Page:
Lawmakers are looking to significantly increase oversight and regulation of the Small Business Administration’s flagship 7(a) program.
A bill introduced in by Rep. Steve Chabot, R-Ohio, would codify the SBA’s Office of Credit Risk Management and require the agency to conduct an annual risk analysis of the 7(a) portfolio. The bill would also require the SBA to submit an annual justification for the Office of Credit Risk Management’s budget.
Those caveats are part of a measure that would give Administrator Linda McMahon authority to increase the 7(a) program’s funding authority by 15% once every fiscal year to avoid interruptions.
The effort comes at a time when deregulation has been the mantra in Washington. Meanwhile, chargeoffs in the 7(a) program ended fiscal year 2017 at the lowest levels in five years.
During the fiscal year that ended Sept. 30, the agency charged off $690 million of 7(a) loans, or just 0.8% of the program’s $86.2 billion in unpaid principal balances. The last time the chargeoff rate fell below 1% was in fiscal year 2013.
“The SBA portfolio continues to perform well into 2018 with no noticeable change in credit quality,” agency spokeswoman Shannon Giles said by email Thursday. “Defaults remain at their lowest levels in years.”
The low chargeoff rate is a sign that SBA lenders have improved underwriting by “using more empirical data and common sense,” said Jay Lucas, director of credit services at the Atlanta accounting and consulting firm Porter Keadle Moore.
“I think bankers inherently are doing a much better job on the front end,” Lucas said. “They’re doing their due diligence, talking with their borrowers, helping them with those business plans to make sure they’re realistic [and] they’re working on them with their projections.”
In spite of more rigorous underwriting, the 7(a) program continues to grow. Through the first three weeks of January, lending activity is up more than 27% over the same period in fiscal 2017. As of Jan. 19, the program had approved guarantees for loans totaling $8.4 billion, compared with $6.9 billion a year earlier.
The federal government’s fiscal year begins Oct. 1.
Giving the SBA the ability to increase the lending limit addresses uncertainty that has plagued 7(a) in recent years.
SBA officials and lenders have lobbied for more autonomy to avert the type of shutdown that took place in July 2015, when the program had to halt operations for nearly a week as it hit a legally mandated funding cap of roughly $18.8 billion. Congress rushed to add nearly $5 billion of emergency funding authority.
The SBA requested authority to guarantee $29 billion of 7(a) loans in its fiscal year 2018 budget.
Allowing the administrator to expand the program “is a good thing,” said Arne Monson, president of Holtmeyer & Monson, the nation’s largest SBA servicing firm. “It avoids a potential crisis as you get toward the end of the year.”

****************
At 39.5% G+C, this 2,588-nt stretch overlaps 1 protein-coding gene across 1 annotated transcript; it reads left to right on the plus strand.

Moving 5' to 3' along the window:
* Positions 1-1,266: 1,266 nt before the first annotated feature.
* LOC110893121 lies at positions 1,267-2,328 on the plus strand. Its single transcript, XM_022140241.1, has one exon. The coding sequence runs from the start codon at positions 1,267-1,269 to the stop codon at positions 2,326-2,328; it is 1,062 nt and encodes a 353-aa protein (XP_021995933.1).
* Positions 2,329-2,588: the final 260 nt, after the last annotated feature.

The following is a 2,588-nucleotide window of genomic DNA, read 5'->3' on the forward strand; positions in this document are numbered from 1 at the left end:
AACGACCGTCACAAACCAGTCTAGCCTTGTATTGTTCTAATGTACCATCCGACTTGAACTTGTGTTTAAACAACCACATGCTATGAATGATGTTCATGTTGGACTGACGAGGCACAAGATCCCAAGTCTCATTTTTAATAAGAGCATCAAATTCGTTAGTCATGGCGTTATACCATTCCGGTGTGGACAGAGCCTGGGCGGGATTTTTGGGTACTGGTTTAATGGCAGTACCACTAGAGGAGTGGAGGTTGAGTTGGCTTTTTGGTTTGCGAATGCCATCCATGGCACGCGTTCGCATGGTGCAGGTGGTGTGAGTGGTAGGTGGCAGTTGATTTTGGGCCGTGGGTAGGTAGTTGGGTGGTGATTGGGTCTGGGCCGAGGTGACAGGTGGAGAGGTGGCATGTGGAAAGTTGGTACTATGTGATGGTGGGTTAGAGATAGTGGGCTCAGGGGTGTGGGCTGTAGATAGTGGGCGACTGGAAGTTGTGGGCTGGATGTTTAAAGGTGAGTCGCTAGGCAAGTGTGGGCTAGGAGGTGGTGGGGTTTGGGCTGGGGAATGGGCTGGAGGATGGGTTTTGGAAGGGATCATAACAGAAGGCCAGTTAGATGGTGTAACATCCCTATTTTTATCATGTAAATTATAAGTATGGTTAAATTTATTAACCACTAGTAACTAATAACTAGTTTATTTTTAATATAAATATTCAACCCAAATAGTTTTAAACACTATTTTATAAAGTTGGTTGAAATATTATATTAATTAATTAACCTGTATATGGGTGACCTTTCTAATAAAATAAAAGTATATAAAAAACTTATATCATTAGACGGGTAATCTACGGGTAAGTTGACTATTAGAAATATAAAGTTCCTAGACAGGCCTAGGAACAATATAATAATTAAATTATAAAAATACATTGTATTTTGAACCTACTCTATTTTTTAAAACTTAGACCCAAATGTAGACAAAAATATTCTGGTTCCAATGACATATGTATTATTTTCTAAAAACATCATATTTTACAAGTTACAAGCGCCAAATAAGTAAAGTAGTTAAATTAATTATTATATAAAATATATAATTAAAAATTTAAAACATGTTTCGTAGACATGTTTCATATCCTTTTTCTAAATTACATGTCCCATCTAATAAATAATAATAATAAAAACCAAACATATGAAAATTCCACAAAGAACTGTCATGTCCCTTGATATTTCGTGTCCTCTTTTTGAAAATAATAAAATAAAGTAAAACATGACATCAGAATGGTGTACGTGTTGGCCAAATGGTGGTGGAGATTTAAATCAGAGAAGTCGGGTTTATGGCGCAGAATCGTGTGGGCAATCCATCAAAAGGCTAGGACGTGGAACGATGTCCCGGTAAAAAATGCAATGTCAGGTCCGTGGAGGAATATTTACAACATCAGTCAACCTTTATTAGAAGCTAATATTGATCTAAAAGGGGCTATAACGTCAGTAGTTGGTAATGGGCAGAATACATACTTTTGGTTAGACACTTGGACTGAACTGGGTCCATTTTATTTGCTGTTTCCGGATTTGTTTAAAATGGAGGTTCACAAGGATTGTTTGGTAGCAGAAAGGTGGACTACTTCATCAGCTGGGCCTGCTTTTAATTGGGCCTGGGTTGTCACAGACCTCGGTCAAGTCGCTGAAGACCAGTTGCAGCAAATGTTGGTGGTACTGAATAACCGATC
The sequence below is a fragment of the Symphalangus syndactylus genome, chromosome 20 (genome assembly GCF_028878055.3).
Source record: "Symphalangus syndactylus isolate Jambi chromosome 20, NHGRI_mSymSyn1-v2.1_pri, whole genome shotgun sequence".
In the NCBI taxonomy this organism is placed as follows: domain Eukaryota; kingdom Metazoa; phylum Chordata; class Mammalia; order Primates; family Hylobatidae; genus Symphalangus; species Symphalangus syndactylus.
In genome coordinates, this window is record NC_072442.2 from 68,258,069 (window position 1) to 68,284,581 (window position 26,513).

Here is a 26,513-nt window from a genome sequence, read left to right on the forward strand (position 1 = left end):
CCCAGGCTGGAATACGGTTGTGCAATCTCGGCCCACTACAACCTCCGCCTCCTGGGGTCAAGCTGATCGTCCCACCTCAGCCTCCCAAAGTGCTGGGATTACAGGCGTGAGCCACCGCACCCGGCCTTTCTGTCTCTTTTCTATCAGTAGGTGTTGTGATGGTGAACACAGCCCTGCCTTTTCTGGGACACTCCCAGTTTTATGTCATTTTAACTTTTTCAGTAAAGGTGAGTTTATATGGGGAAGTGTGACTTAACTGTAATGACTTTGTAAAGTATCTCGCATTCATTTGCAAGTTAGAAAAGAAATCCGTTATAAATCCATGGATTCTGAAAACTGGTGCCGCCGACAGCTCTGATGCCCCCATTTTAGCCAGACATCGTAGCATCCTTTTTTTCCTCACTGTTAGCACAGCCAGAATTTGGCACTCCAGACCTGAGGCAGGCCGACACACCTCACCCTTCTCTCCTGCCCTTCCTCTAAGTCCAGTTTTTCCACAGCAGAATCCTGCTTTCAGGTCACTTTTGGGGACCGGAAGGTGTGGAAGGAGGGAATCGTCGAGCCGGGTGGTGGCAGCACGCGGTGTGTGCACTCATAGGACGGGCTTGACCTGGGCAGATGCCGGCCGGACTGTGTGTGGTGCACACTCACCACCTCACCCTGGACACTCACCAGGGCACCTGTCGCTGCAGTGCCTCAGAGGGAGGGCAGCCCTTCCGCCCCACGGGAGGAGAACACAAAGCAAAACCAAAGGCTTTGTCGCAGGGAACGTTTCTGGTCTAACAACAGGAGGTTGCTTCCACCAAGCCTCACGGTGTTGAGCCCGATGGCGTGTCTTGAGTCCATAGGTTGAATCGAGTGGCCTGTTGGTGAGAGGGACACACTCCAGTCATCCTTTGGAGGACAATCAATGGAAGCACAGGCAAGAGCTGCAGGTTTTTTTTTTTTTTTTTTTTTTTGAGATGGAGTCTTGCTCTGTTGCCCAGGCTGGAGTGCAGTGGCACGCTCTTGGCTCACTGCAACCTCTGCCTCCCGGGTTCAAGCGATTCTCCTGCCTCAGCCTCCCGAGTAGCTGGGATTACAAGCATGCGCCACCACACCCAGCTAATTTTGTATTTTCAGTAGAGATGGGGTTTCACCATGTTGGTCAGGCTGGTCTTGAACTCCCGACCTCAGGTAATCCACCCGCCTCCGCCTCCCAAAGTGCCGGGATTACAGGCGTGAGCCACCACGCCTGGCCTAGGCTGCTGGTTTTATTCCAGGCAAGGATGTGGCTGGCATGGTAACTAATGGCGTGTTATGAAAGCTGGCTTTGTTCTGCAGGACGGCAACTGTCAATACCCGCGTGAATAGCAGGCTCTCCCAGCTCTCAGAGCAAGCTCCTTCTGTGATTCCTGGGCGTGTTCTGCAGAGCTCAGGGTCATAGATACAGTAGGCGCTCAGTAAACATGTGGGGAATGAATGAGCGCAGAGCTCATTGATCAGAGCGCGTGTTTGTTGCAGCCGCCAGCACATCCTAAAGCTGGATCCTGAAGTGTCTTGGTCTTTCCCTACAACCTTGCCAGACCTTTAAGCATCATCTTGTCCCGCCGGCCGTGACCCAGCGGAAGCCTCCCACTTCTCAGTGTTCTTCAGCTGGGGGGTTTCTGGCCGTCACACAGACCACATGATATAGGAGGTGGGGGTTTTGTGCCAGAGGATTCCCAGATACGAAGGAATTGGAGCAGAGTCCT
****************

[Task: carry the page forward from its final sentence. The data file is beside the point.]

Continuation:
Lenders, who have been vocal advocates for less regulation elsewhere, broadly support the bill, even though it includes the credit-review mandate, the potential for tougher audits and stricter language defining a key test each loan faces to certify that it can’t be made under conventional terms.
“It seems to me bankers are very responsive in a positive manner,” Lucas said.
“The program is doing well, you’re not seeing any significant fraud or losses or things of that nature,” Lucas added. “I think [the bill’s intent is] just to protect the 7(a)’s integrity. … I haven’t seen any negative feedback.”
Credit union support
The bill has garnered support from the credit union community.
Sonya McDonald, EVP and chief lending officer at Randolph-Brooks Federal Credit Union testified in support of the bill recently on behalf of the National Association of Federally-Insured Credit Unions.
Last fall, NAFCU signed a partnership with the SBA aimed at improving access to small-dollar loans for small businesses nationwide.
McDonald told the House Small Business Subcommittee NAFCU was pleased to see the work done by H.R. 4743, including that the Credit Elsewhere Test was better defined for lenders and that SBA was given the authority to increase the budget amount, rather than having a hard cap on SBA loans.
McDonald also said NAFCU believes the legislation could be improved by defining penalties more clearly.
“For example, what constitutes a small penalty versus a $250,000 penalty?” McDonald said. “Adding clarity that requires the director to distinguish between minor compliance errors and willful or negligent violations would be helpful. Also, will the budget to be submitted each fiscal year include estimated penalties? If so, how will the office ensure correct fees are being charged?”
McDonald also urged the committee to reintroduce the Credit Union Small Business Lending Act.
“The bill would amend the Federal Credit Union Act to exclude any SBA loan from the meaning of ‘member business loan’ of a credit union,” she said. “These loans would thereby be exempted from the arbitrary credit union member business lending cap.” NAFCU hopes that this revision would encourage the already increasing amount of credit unions participating in SBA programs.
McDonald also asked for greater clarity from SBA in answering questions about standard operating procedures, and said NAFCU supports efforts to temporarily increase the guarantee on SBA loans.